Zoisite

Formula: (CaCa)(AlAlAl)O[Si2O7][SiO4](OH)

Colour: Colourless, purple, greyish-white, grey, yellowish-brown, yellow, pink, green

Lustre: Vitreous, Pearly

Hardness: 6 – 7

Specific Gravity: 3.15 – 3.36

Crystal System: Orthorhombic

Name: Originally named saualpite for the locality Saualpe in Carinthia, Austria, where it occurs in eclogites. The name zoisite was introduced by A.G. Werner in 1805 to honour Sigmund Zois, Baron von Edelstein (1747-1819), Austrian scholar who financed mineral-collecting expeditions. It was from Baron Zois that Werner obtained the holotype specimen from Saualpe (found by mineral dealer Simon Prešern in 1804).

Type Locality: Prickler Halt, Eberstein, Sankt Veit an der Glan District, Carinthia, Austria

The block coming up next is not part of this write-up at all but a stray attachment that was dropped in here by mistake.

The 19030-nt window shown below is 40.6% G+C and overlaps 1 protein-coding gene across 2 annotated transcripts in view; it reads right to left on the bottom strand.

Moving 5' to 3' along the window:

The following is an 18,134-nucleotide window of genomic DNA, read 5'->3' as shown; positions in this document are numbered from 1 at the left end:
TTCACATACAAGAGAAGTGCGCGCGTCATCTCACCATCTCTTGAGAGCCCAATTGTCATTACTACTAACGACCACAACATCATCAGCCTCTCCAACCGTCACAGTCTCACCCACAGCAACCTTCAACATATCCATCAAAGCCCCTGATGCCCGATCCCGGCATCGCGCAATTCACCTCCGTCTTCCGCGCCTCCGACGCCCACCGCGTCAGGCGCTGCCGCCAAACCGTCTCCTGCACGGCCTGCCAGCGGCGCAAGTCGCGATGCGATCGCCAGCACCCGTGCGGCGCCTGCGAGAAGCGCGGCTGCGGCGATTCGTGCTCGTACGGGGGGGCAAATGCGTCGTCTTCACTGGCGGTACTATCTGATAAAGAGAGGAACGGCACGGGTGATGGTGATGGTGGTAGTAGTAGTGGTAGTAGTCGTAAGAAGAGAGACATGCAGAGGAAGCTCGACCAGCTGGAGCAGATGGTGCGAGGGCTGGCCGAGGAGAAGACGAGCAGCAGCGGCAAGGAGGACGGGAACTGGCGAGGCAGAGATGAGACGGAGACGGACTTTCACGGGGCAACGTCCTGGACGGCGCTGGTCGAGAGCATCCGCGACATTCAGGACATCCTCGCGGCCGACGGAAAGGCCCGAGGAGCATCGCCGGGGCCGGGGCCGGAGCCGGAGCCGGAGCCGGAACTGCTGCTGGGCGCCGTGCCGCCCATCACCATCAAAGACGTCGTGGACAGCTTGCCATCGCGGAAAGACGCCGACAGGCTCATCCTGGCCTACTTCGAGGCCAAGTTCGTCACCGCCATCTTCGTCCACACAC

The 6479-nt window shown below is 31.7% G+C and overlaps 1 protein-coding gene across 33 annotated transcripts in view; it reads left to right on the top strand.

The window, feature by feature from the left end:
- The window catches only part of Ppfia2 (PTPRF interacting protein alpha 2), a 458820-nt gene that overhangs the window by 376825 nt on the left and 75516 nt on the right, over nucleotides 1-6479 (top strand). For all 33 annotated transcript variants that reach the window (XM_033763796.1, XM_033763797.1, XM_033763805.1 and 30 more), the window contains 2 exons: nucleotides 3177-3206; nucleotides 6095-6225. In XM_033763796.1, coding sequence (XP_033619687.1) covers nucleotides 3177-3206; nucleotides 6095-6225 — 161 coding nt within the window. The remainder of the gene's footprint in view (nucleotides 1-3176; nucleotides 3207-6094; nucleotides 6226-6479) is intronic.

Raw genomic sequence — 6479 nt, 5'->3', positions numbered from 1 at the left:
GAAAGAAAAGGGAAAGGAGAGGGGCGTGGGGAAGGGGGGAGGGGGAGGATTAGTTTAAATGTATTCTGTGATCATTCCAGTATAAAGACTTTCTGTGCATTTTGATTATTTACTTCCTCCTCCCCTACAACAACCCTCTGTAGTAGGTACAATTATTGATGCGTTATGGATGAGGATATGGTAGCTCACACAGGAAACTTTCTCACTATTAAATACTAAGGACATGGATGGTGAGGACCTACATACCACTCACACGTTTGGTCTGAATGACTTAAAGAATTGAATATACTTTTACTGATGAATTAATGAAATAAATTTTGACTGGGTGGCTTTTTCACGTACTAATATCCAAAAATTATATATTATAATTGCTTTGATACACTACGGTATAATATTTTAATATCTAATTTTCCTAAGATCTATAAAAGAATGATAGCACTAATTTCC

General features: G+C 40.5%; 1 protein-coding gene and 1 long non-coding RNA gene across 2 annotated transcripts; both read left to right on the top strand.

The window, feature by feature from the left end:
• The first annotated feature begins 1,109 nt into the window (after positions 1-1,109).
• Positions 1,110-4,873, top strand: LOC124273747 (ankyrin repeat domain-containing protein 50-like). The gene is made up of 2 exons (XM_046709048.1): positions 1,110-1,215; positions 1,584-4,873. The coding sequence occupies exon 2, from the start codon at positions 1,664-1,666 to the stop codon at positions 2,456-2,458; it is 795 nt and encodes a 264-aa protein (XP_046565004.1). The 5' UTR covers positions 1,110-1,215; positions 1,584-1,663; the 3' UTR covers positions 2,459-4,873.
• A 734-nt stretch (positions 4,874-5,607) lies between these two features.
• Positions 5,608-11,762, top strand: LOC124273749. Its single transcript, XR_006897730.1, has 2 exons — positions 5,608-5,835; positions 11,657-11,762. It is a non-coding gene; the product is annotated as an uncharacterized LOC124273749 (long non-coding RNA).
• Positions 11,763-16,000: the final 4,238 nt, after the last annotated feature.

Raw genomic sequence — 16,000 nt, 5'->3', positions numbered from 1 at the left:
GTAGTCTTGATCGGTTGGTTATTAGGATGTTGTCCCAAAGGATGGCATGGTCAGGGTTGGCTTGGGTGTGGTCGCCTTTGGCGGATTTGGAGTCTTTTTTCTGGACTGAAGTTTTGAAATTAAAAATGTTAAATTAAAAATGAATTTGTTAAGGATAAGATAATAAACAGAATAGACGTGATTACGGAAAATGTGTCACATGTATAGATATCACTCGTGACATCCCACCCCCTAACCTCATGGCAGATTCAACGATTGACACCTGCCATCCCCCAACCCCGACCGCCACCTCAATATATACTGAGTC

Dimorph of: Clinozoisite

Zoisite is a calcium aluminum silicate hydroxide. It is characteristic of regional metamorphisms and of hydrothermal alterations of igneous rocks. It is also found in quartz veins and pegmatite. Formerly assigned to the Epidote Group. Since Zoisite is the orthorhombic polymorph of Clinozoisite, zoisite is no longer considered a member of this group, according to the new nomenclature of the Epidote Supergroup.  Tanzanite is the dark blue variety of zoisite, colored by vanadium, sometimes mistaken for sapphire. A massive pinkish-red variety is called thulite.